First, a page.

The amounts of HUVECs on the different titanium surfaces are shown in Table 5 . At 24 h, the amounts of cells in the NGF groups (NGF + SLA and NGF + PT) were significantly higher than in the control groups (SLA and PT) ( F = 28.343, P < 0.001). Further, the amount of cells in the NGF + PT group was significantly higher than in the NGF + SLA group ( t = 8.536, P < 0.001).

Table 5
Amount of HUVECs attached to titanium.
Time Group a Mean SD 95% CI P -value b
Lower bound Upper bound
4 h NGF + SLA 127.250 48.717 86.522 167.979 0.809
SLA 117.250 42.253 81.925 152.575
NGF + PT 140.000 19.630 108.764 171.236
PT 117.333 43.122 72.080 162.587
24 h NGF + SLA 370.500 24.266 350.213 390.787 <0.001
SLA 278.000 60.584 214.421 341.579
NGF + PT 485.000 15.011 461.114 508.886
PT 304.000 20.785 270.927 337.073
HUVECs, human umbilical vein endothelial cells; SD, standard deviation; CI, confidence interval; NGF, nerve growth factor; SLA, sandblasted with large-grits, acid-etched surface; PT, polished titanium surface.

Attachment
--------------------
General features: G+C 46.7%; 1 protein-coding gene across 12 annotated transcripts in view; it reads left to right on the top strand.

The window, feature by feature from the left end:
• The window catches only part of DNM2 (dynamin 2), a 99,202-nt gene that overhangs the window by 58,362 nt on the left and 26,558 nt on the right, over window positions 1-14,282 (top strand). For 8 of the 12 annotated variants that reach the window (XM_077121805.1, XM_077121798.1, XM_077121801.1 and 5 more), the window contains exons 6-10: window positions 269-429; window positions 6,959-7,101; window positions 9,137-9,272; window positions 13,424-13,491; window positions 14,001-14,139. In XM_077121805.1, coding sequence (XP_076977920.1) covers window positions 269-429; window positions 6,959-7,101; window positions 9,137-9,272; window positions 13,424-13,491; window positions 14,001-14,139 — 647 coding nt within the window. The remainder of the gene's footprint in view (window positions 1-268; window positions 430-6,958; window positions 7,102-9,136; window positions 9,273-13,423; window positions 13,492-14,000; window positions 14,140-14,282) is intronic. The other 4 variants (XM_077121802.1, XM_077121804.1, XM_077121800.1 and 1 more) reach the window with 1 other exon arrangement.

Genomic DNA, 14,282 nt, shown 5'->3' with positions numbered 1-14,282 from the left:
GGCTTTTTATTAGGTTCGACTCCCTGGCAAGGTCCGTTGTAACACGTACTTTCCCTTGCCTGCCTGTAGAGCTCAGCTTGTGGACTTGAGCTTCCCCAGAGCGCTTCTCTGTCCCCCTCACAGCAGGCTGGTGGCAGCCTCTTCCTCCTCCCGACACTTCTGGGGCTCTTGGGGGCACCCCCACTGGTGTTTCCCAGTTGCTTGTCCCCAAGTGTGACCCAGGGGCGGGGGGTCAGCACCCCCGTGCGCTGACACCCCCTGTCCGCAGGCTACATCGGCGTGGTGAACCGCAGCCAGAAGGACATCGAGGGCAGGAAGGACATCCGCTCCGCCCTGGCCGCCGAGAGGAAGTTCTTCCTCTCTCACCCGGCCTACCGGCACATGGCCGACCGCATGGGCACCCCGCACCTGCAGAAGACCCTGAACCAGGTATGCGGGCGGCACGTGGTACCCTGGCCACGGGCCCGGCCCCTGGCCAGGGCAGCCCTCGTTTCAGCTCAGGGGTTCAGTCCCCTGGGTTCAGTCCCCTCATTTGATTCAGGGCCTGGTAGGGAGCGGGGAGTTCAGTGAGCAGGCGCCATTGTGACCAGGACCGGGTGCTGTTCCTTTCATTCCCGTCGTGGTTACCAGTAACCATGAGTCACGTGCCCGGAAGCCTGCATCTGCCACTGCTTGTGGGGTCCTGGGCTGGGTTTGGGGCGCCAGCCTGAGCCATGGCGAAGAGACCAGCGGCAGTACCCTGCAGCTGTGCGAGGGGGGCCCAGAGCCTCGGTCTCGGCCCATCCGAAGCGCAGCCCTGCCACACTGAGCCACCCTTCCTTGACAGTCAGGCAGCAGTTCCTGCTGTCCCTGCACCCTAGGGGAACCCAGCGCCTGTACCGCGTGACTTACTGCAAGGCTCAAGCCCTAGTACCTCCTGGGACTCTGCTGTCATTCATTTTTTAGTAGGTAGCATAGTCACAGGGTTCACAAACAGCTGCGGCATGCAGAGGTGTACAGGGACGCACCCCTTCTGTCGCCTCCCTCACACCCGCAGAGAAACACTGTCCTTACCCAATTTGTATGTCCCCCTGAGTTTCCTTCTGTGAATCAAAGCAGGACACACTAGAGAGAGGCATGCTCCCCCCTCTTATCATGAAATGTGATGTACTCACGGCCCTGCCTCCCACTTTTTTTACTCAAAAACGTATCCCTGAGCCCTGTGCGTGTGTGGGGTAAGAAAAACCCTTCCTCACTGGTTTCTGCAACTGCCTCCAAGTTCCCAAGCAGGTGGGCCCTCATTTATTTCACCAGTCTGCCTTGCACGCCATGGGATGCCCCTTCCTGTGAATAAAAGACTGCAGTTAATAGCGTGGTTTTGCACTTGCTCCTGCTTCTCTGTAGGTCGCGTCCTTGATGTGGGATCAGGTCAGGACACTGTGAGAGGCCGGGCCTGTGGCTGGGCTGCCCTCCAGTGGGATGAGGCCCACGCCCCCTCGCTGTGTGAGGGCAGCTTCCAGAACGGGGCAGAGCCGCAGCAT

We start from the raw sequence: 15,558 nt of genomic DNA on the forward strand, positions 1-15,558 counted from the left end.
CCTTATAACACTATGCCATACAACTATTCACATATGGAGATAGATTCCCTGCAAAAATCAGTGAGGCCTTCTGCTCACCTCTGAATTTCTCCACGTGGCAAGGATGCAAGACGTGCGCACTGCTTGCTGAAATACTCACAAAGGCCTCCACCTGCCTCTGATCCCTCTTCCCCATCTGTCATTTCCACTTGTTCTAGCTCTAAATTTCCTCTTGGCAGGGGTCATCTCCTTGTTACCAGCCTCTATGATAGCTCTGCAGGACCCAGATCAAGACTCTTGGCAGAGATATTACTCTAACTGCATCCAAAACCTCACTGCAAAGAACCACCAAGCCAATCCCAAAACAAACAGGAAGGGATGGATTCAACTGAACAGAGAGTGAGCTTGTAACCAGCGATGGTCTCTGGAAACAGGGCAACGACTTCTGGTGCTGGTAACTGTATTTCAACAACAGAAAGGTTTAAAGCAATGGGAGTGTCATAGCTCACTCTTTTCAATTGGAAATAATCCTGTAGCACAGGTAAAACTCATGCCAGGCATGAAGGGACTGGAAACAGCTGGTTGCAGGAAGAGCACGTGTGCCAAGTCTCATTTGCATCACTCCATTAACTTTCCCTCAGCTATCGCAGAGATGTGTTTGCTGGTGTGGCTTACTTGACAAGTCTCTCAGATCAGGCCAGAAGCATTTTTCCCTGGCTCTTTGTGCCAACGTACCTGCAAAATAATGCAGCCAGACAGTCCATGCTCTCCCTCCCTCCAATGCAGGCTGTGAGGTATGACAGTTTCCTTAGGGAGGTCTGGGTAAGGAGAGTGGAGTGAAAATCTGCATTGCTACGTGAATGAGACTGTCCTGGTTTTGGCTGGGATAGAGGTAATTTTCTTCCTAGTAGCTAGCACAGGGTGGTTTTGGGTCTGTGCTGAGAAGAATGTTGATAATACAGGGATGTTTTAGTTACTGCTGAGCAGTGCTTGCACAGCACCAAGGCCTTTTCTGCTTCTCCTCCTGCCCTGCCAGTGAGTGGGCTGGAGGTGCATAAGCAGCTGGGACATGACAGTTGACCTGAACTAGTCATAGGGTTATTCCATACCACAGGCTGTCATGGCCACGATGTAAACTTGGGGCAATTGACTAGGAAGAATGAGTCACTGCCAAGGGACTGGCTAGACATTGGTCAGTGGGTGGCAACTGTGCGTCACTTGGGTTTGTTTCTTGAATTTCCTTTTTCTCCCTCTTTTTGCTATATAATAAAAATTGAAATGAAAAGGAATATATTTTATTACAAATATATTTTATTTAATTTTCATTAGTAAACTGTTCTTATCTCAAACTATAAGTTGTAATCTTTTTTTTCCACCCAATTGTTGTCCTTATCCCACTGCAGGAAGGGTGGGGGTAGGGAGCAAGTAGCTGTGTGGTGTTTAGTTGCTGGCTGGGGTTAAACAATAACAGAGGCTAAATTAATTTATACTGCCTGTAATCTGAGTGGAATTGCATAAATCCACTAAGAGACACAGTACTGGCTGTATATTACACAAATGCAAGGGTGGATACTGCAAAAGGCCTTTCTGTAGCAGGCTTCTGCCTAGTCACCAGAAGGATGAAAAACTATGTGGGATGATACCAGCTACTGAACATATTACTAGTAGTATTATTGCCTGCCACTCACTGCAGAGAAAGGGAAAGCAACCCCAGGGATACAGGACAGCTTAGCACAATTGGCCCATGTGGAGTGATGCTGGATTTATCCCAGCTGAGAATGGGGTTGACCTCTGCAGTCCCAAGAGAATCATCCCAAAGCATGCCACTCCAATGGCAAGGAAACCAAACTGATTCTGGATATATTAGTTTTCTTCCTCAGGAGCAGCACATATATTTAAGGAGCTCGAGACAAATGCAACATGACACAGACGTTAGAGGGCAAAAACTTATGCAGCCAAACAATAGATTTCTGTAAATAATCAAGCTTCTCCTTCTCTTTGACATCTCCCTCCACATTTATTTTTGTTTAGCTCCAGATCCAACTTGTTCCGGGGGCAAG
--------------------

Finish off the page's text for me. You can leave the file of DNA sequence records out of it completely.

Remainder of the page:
a NGF + SLA: cells were seeded on an SLA surface and treated with NGF; SLA: cells were seeded on an SLA surface, but not treated with NGF; NGF + PT: cells were seeded on a PT surface and treated with NGF; PT: cells were seeded on a PT surface, but not treated with NGF.

b Analysis of variance.

EC differentiation

As determined by real-time quantitative PCR, exogenous NGF and the SLA titanium surface could upregulate the expression levels of NGF and its receptors TrkA and p75 ( F NGF = 11.941, P = 0.003; F TrkA = 28.514, P = 0.004; F p75 = 7.725, P = 0.01). The levels of these three mRNAs in the NGF + SLA group increased to almost two-fold those of the SLA group ( Table 6 ).

Table 6
The differentiation of HUVECs measured by PCR.
mRNA Group a Mean SD 95% CI P -value b
Lower bound Upper bound
NGF NGF + SLA 2.147 0.411 1.125 3.169 0.003
SLA 1.206 0.236 0.619 1.794
NGF + PT 1.236 0.192 0.758 1.714
PT 1.000 0.000 1.000 1.000
p75 NGF + SLA 1.688 0.119 1.394 1.983 0.01
SLA 1.001 0.365 0.096 1.907
NGF + PT 1.194 0.130 0.872 1.517
PT 1.000 0.000 1.000 1.000
TrkA NGF + SLA 1.558 0.000 1.558 1.558 0.004
SLA 0.740 0.126 0.493 0.987
NGF + PT 1.296 0.139 0.043 2.549
PT 1.000 0.000 1.000 1.000
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Jan 17, 2018 | Posted by in Oral and Maxillofacial Surgery | Comments Off on The effects of nerve growth factor on endothelial cells seeded on different titanium surfaces